For many years, discussions of college student success focused on the first-year experience. However, college graduation rates (or completion rates) have become an increasingly hot topic in recent years, especially in light of discussions about student loan debt, college costs, and the employment advantages of having a college degree. I think this is a good move because it pushes the discourse toward a student’s academic career rather than just the first year. But what does the literature tell us about student behavior and college completion?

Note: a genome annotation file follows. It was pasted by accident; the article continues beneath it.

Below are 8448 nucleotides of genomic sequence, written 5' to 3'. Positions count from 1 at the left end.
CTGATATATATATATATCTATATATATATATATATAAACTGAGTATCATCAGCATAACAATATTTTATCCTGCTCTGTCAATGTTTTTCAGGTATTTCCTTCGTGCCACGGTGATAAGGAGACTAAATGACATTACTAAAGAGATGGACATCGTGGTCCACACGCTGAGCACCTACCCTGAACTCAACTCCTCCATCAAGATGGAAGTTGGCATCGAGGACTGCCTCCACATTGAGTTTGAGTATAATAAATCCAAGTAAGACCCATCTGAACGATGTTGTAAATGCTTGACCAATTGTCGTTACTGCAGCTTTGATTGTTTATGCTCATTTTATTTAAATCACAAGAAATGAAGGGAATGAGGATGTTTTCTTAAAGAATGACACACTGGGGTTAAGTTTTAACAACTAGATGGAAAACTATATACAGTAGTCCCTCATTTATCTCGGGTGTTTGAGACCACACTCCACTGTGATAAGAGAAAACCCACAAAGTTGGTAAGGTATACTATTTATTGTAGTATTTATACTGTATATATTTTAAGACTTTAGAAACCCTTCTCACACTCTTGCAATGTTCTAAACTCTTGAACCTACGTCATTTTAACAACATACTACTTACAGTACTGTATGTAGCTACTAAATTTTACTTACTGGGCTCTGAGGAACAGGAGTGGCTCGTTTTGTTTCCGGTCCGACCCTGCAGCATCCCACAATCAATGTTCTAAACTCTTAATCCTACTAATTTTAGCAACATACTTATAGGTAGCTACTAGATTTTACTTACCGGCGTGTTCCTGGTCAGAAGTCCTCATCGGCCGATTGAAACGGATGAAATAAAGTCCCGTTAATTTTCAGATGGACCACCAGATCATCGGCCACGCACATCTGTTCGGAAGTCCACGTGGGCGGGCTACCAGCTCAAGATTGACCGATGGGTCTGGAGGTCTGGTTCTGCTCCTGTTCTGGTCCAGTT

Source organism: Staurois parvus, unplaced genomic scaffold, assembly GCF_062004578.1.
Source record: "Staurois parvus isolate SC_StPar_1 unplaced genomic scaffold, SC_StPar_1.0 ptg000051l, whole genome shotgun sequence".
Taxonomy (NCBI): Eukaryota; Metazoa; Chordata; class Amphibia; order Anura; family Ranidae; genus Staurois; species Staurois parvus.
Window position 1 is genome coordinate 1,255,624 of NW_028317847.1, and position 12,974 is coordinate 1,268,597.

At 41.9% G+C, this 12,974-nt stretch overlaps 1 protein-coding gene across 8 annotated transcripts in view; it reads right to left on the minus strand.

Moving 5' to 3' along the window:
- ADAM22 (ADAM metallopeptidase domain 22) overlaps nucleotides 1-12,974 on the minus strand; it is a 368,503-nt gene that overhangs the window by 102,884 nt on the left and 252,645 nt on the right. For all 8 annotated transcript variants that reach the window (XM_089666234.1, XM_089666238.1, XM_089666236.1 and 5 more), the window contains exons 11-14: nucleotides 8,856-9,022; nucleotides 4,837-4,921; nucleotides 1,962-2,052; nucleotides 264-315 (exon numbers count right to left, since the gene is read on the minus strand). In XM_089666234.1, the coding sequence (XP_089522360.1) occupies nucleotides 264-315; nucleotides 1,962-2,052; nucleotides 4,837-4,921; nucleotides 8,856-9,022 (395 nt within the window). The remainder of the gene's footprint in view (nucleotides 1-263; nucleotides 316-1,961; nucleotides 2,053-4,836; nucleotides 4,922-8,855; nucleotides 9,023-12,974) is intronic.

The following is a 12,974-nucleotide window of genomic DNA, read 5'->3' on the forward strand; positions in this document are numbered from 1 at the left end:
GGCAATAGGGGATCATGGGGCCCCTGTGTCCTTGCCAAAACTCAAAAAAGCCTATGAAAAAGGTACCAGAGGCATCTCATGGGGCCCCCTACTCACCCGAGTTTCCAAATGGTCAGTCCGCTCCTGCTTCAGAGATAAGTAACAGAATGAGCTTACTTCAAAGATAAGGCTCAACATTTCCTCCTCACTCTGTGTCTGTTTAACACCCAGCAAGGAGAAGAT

When it comes to graduation and completion, it is imperative that first-year students start strong. Thankfully, we have an excellent starting point in a wealth of research and literature that examine best practices for improving first-year outcomes. Seminal works from John Gardner, Virginia Gordon, Vincent Tinto, Alexander Astin, George Kuh, and of course Lee Noel and Randi Levitz have helped campuses make tremendous strides in providing a quality first-year experience for students. In fact, I’ve left out about 30 others who have done exceptional work as well. I apologize for not being able to name everyone, but my point is there are many sources for you to gather information about student success and first-year student retention.